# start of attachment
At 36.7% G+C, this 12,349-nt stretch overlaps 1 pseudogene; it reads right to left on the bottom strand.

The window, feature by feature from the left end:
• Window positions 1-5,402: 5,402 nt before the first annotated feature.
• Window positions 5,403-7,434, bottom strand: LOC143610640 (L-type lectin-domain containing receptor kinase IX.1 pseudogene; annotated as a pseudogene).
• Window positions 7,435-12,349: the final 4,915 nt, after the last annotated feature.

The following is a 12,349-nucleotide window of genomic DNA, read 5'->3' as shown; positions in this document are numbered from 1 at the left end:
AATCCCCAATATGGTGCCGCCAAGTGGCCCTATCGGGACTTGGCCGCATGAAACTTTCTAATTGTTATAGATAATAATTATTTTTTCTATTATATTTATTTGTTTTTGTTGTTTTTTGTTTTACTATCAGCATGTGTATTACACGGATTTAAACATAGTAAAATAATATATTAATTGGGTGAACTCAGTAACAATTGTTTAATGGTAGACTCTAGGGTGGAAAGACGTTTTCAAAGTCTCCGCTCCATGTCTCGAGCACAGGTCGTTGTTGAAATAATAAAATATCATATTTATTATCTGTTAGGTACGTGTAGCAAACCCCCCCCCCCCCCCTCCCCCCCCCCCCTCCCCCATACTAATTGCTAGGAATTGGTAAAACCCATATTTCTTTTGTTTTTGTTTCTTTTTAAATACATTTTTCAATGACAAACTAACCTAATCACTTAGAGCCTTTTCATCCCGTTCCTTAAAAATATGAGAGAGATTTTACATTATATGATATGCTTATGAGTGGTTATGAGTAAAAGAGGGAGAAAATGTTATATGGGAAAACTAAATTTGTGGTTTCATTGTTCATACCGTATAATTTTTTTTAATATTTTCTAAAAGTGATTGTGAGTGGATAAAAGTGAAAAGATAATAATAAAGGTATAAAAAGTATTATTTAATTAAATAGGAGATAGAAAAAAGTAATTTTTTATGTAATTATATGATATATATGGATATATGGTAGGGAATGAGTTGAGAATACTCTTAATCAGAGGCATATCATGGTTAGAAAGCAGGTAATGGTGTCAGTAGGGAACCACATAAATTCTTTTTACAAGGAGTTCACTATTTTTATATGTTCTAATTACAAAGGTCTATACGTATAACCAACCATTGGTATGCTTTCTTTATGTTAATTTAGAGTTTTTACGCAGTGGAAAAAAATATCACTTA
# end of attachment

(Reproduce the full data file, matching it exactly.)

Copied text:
At 36.7% G+C, this 12,349-nt stretch overlaps 1 pseudogene; it reads right to left on the bottom strand.

The window, feature by feature from the left end:
• Window positions 1-5,402: 5,402 nt before the first annotated feature.
• Window positions 5,403-7,434, bottom strand: LOC143610640 (L-type lectin-domain containing receptor kinase IX.1 pseudogene; annotated as a pseudogene).
• Window positions 7,435-12,349: the final 4,915 nt, after the last annotated feature.

The following is a 12,349-nucleotide window of genomic DNA, read 5'->3' as shown; positions in this document are numbered from 1 at the left end:
AATCCCCAATATGGTGCCGCCAAGTGGCCCTATCGGGACTTGGCCGCATGAAACTTTCTAATTGTTATAGATAATAATTATTTTTTCTATTATATTTATTTGTTTTTGTTGTTTTTTGTTTTACTATCAGCATGTGTATTACACGGATTTAAACATAGTAAAATAATATATTAATTGGGTGAACTCAGTAACAATTGTTTAATGGTAGACTCTAGGGTGGAAAGACGTTTTCAAAGTCTCCGCTCCATGTCTCGAGCACAGGTCGTTGTTGAAATAATAAAATATCATATTTATTATCTGTTAGGTACGTGTAGCAAACCCCCCCCCCCCCCCTCCCCCCCCCCCCTCCCCCATACTAATTGCTAGGAATTGGTAAAACCCATATTTCTTTTGTTTTTGTTTCTTTTTAAATACATTTTTCAATGACAAACTAACCTAATCACTTAGAGCCTTTTCATCCCGTTCCTTAAAAATATGAGAGAGATTTTACATTATATGATATGCTTATGAGTGGTTATGAGTAAAAGAGGGAGAAAATGTTATATGGGAAAACTAAATTTGTGGTTTCATTGTTCATACCGTATAATTTTTTTTAATATTTTCTAAAAGTGATTGTGAGTGGATAAAAGTGAAAAGATAATAATAAAGGTATAAAAAGTATTATTTAATTAAATAGGAGATAGAAAAAAGTAATTTTTTATGTAATTATATGATATATATGGATATATGGTAGGGAATGAGTTGAGAATACTCTTAATCAGAGGCATATCATGGTTAGAAAGCAGGTAATGGTGTCAGTAGGGAACCACATAAATTCTTTTTACAAGGAGTTCACTATTTTTATATGTTCTAATTACAAAGGTCTATACGTATAACCAACCATTGGTATGCTTTCTTTATGTTAATTTAGAGTTTTTACGCAGTGGAAAAAAATATCACTTA